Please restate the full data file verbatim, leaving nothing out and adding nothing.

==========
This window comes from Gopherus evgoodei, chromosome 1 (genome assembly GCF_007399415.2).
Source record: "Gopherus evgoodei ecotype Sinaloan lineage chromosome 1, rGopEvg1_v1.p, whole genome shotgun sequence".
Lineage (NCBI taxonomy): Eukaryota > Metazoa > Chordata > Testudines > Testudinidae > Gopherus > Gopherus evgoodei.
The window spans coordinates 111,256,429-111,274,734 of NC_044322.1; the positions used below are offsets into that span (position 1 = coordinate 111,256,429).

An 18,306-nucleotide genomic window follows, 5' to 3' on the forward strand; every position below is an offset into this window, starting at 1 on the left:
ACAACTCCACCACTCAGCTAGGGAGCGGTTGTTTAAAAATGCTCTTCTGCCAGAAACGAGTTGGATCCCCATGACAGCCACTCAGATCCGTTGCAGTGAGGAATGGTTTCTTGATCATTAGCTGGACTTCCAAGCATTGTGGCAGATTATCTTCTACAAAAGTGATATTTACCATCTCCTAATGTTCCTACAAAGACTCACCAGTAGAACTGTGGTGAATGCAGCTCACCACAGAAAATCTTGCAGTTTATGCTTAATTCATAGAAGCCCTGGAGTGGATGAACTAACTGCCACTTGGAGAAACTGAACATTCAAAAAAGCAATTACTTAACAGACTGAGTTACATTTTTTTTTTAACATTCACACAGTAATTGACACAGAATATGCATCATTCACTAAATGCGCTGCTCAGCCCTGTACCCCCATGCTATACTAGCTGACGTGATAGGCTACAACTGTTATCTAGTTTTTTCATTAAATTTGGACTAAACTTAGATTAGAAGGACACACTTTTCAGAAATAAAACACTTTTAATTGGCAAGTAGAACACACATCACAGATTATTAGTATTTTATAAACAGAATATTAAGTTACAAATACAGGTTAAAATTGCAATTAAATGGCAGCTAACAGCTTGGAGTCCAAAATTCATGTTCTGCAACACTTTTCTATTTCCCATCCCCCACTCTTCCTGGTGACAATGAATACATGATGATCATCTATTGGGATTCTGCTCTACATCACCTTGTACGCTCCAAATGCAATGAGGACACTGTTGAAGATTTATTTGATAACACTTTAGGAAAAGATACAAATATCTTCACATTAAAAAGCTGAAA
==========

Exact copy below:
This window comes from Gopherus evgoodei, chromosome 1 (genome assembly GCF_007399415.2).
Source record: "Gopherus evgoodei ecotype Sinaloan lineage chromosome 1, rGopEvg1_v1.p, whole genome shotgun sequence".
Lineage (NCBI taxonomy): Eukaryota > Metazoa > Chordata > Testudines > Testudinidae > Gopherus > Gopherus evgoodei.
The window spans coordinates 111,256,429-111,274,734 of NC_044322.1; the positions used below are offsets into that span (position 1 = coordinate 111,256,429).

An 18,306-nucleotide genomic window follows, 5' to 3' on the forward strand; every position below is an offset into this window, starting at 1 on the left:
ACAACTCCACCACTCAGCTAGGGAGCGGTTGTTTAAAAATGCTCTTCTGCCAGAAACGAGTTGGATCCCCATGACAGCCACTCAGATCCGTTGCAGTGAGGAATGGTTTCTTGATCATTAGCTGGACTTCCAAGCATTGTGGCAGATTATCTTCTACAAAAGTGATATTTACCATCTCCTAATGTTCCTACAAAGACTCACCAGTAGAACTGTGGTGAATGCAGCTCACCACAGAAAATCTTGCAGTTTATGCTTAATTCATAGAAGCCCTGGAGTGGATGAACTAACTGCCACTTGGAGAAACTGAACATTCAAAAAAGCAATTACTTAACAGACTGAGTTACATTTTTTTTTTAACATTCACACAGTAATTGACACAGAATATGCATCATTCACTAAATGCGCTGCTCAGCCCTGTACCCCCATGCTATACTAGCTGACGTGATAGGCTACAACTGTTATCTAGTTTTTTCATTAAATTTGGACTAAACTTAGATTAGAAGGACACACTTTTCAGAAATAAAACACTTTTAATTGGCAAGTAGAACACACATCACAGATTATTAGTATTTTATAAACAGAATATTAAGTTACAAATACAGGTTAAAATTGCAATTAAATGGCAGCTAACAGCTTGGAGTCCAAAATTCATGTTCTGCAACACTTTTCTATTTCCCATCCCCCACTCTTCCTGGTGACAATGAATACATGATGATCATCTATTGGGATTCTGCTCTACATCACCTTGTACGCTCCAAATGCAATGAGGACACTGTTGAAGATTTATTTGATAACACTTTAGGAAAAGATACAAATATCTTCACATTAAAAAGCTGAAA